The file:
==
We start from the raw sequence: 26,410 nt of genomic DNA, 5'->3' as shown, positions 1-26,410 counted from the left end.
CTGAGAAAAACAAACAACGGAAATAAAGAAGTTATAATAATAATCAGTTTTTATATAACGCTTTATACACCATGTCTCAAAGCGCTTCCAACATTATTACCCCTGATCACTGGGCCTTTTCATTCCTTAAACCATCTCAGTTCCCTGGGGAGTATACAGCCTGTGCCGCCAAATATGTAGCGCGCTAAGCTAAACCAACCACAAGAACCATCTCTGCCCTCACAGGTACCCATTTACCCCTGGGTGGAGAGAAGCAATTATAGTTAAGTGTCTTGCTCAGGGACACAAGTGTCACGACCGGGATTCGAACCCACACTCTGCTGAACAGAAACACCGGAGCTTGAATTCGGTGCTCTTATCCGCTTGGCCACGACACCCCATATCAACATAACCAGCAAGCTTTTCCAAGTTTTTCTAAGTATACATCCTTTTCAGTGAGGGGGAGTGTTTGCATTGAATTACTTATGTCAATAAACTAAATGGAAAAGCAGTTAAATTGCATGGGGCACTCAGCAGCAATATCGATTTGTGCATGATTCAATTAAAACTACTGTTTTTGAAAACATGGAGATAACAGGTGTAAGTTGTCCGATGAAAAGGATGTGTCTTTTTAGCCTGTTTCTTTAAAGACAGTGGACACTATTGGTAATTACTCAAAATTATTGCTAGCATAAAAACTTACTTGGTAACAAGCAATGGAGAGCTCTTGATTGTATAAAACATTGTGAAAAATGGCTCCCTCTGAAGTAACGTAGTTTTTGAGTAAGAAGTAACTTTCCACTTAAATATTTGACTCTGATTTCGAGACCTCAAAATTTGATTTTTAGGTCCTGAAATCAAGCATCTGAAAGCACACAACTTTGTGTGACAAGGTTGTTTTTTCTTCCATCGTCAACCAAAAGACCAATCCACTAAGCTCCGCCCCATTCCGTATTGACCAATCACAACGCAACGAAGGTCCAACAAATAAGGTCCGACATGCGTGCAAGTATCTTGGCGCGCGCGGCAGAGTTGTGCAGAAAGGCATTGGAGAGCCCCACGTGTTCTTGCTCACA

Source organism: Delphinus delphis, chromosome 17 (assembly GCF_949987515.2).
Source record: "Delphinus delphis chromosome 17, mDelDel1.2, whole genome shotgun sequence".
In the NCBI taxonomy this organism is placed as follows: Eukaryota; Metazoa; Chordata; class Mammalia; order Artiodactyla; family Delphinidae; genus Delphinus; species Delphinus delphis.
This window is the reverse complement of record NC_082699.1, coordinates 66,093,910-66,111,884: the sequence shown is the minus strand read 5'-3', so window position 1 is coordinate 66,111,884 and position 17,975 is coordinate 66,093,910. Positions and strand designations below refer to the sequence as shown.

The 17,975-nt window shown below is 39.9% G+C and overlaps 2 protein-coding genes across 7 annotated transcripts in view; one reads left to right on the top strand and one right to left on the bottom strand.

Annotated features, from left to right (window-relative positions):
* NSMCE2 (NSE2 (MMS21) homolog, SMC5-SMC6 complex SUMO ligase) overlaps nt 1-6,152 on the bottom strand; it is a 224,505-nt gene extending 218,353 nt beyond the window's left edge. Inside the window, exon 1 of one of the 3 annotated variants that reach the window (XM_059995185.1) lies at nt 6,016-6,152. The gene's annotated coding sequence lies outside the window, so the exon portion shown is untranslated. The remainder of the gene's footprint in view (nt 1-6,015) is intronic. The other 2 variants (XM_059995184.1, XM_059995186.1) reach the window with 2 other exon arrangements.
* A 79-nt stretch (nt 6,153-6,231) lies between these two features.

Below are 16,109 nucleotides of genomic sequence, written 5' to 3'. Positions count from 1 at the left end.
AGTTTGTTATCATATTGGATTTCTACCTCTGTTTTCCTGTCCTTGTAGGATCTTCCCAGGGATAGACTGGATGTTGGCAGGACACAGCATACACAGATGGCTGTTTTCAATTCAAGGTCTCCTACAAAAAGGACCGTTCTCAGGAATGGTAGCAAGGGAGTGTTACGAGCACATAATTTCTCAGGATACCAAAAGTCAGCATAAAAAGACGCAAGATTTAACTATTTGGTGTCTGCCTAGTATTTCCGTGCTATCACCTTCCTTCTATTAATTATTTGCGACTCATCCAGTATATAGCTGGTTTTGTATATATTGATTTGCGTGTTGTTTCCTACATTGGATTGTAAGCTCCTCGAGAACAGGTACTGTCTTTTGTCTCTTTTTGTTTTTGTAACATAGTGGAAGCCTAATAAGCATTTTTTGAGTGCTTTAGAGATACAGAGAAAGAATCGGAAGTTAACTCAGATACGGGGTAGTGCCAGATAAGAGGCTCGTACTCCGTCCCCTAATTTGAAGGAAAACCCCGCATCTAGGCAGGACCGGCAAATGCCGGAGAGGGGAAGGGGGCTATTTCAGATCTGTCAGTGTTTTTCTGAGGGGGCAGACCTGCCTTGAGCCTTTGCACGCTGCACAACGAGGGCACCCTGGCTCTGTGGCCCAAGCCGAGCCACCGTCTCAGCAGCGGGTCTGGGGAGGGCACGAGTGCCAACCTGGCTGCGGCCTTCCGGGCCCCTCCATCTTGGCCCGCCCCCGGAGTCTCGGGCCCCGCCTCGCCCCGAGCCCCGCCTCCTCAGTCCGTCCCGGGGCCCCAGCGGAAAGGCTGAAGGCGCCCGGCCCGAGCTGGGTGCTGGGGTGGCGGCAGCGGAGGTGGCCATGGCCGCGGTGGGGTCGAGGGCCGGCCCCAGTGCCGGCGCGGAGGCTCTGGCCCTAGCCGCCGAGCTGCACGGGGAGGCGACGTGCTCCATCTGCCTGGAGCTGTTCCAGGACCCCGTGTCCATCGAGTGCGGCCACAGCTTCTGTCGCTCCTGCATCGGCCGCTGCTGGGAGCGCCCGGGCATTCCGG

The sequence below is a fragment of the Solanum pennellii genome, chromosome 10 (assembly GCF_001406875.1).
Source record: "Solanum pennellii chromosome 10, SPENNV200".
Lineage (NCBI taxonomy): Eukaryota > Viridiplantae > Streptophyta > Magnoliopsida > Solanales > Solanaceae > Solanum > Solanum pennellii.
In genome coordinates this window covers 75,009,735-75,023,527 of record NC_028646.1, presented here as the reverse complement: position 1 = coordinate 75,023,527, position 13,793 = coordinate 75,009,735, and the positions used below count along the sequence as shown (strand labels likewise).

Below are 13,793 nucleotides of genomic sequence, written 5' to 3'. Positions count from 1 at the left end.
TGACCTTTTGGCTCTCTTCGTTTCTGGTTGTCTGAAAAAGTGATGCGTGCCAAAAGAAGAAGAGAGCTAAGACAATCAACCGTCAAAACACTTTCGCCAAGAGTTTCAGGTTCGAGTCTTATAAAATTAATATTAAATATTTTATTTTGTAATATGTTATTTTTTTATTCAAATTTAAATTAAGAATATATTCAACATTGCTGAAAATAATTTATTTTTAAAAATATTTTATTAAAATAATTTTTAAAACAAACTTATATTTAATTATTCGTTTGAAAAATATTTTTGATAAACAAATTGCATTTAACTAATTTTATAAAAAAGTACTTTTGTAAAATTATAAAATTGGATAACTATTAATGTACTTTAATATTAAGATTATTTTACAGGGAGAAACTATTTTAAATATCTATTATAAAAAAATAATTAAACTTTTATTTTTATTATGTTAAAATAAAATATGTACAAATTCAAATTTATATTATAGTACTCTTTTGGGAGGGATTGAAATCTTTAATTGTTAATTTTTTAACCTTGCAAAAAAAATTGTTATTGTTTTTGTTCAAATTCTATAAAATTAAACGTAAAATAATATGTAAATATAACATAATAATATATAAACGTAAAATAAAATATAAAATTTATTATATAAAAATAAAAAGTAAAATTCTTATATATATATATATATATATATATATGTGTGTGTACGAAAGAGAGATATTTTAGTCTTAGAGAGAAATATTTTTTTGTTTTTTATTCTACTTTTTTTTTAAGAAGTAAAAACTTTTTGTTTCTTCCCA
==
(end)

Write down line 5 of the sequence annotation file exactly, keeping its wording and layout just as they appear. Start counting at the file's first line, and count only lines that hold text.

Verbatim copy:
In the NCBI taxonomy this organism is placed as follows: Eukaryota; Metazoa; Chordata; class Mammalia; order Artiodactyla; family Delphinidae; genus Delphinus; species Delphinus delphis.